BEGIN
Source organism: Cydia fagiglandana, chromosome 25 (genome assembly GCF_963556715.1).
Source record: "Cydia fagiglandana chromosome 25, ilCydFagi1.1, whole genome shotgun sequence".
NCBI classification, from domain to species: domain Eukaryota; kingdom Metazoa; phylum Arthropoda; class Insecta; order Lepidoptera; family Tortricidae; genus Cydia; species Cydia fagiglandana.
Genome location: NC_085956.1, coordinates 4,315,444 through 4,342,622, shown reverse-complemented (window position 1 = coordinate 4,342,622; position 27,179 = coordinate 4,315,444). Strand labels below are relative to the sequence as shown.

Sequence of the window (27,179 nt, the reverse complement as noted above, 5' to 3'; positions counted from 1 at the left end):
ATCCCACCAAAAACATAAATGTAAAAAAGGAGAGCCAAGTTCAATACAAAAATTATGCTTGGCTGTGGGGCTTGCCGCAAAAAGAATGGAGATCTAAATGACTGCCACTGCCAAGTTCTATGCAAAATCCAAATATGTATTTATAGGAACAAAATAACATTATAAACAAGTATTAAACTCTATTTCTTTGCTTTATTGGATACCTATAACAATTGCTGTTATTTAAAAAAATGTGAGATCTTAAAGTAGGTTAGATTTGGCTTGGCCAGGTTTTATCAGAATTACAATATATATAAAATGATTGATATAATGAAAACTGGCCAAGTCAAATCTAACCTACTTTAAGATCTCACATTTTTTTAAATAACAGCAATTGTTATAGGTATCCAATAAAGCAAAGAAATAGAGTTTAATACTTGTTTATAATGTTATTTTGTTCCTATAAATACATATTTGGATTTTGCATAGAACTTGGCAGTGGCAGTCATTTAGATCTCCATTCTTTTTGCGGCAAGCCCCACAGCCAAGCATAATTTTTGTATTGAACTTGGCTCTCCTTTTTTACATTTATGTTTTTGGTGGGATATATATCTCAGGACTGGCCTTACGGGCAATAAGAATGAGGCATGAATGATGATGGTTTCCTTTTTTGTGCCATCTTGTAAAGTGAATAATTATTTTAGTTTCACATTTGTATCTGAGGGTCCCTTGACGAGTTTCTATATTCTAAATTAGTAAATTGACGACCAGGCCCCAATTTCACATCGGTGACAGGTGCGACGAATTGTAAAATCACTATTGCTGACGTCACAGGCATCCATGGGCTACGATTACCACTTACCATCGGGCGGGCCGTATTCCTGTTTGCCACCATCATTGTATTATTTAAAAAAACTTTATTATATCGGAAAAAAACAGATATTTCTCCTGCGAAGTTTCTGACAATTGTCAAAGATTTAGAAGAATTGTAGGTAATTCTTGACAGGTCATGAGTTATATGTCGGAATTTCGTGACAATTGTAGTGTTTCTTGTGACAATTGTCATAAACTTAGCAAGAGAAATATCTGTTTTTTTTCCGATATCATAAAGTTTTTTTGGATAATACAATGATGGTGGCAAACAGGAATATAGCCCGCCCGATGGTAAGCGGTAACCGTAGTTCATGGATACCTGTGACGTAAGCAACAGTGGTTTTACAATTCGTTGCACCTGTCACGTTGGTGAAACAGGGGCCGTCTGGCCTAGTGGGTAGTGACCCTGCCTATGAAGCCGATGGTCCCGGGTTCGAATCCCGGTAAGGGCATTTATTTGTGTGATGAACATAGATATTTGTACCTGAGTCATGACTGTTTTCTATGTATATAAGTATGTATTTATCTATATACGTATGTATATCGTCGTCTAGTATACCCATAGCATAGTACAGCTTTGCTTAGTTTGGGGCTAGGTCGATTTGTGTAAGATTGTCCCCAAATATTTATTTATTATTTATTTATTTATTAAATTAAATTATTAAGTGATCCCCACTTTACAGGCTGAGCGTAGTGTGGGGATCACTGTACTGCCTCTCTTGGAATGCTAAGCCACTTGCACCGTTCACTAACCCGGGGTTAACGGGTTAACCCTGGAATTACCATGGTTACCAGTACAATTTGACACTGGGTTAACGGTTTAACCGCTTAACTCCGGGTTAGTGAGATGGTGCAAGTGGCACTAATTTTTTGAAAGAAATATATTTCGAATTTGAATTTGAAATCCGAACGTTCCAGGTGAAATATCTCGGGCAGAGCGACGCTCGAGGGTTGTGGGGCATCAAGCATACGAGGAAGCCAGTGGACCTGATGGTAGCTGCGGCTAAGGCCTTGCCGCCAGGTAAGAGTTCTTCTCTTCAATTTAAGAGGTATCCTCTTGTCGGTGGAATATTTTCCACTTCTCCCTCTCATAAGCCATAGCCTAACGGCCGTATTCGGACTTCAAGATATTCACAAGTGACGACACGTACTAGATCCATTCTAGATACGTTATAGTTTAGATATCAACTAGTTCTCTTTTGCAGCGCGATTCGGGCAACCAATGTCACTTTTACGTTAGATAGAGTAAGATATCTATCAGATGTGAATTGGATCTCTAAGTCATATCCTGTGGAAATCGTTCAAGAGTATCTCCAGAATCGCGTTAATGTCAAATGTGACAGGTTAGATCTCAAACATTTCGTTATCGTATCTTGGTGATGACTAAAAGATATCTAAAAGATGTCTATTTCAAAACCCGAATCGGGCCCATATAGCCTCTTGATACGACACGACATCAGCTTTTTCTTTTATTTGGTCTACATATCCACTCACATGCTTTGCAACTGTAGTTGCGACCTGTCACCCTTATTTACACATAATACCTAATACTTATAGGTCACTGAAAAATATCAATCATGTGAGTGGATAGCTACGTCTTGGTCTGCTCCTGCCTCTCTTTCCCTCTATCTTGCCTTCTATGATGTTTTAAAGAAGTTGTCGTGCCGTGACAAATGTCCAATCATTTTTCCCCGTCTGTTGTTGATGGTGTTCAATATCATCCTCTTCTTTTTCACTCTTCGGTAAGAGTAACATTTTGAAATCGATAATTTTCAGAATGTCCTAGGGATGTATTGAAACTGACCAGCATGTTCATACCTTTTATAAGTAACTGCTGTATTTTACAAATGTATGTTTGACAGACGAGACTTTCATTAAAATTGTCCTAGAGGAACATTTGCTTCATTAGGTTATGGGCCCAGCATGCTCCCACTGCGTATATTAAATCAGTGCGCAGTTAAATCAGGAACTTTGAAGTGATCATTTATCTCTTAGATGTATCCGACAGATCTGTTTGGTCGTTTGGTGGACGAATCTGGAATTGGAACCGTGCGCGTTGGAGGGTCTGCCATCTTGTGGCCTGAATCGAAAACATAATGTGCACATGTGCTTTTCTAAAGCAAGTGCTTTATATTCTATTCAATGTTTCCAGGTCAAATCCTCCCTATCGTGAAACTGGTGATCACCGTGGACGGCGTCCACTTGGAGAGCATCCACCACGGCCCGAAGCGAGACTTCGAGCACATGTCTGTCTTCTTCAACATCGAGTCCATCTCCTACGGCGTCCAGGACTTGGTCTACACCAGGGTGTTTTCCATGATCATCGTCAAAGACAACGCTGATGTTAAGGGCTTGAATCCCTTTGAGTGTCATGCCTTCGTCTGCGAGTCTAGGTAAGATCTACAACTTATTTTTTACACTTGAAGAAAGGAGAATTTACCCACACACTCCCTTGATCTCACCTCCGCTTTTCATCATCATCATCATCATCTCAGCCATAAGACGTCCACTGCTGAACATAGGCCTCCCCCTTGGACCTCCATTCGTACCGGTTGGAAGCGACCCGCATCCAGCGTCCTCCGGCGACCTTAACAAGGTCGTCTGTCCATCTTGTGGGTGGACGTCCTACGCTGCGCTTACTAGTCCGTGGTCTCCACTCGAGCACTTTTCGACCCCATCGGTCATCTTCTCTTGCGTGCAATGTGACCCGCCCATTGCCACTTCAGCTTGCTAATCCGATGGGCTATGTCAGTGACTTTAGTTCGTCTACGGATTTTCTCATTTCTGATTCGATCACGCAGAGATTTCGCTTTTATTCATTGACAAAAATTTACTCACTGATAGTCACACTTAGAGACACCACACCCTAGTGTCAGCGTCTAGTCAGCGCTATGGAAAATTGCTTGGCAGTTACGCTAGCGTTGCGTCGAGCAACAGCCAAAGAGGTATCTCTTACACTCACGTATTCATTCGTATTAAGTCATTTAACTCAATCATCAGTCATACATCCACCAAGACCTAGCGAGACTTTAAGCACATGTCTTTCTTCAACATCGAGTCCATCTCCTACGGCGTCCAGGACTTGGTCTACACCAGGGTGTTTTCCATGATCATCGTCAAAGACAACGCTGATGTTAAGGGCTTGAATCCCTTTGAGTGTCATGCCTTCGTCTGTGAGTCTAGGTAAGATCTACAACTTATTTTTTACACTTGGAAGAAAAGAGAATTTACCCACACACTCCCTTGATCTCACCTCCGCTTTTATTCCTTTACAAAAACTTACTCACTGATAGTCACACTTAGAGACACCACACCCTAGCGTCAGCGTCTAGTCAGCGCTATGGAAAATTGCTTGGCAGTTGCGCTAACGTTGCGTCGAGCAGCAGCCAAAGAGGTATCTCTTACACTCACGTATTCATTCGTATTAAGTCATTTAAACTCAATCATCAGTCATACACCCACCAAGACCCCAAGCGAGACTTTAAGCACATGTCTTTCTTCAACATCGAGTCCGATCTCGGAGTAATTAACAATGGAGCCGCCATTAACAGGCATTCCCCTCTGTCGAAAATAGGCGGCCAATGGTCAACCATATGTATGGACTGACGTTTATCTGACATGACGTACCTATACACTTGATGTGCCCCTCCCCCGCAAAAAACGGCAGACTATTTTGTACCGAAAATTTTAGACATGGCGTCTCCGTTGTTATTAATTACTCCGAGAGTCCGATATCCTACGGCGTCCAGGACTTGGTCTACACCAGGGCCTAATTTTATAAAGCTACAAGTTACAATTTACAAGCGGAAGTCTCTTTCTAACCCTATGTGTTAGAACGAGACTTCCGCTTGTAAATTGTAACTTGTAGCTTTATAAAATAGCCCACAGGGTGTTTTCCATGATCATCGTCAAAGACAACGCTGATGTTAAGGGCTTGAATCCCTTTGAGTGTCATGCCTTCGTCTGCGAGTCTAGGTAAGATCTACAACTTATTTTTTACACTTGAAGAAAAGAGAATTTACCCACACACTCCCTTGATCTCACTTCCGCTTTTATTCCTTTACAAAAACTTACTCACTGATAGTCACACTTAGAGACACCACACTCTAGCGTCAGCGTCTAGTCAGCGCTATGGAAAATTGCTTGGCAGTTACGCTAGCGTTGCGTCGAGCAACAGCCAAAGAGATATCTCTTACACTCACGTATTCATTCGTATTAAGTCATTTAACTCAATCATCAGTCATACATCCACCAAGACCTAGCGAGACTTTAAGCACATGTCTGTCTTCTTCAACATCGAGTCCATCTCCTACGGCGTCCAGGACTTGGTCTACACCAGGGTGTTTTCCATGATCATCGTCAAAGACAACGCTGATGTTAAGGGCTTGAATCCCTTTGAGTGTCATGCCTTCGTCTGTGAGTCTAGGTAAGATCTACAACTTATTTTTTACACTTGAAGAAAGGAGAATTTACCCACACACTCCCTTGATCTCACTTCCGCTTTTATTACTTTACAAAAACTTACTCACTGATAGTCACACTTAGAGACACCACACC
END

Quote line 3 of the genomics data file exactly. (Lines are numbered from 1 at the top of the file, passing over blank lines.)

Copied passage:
NCBI classification, from domain to species: domain Eukaryota; kingdom Metazoa; phylum Arthropoda; class Insecta; order Lepidoptera; family Tortricidae; genus Cydia; species Cydia fagiglandana.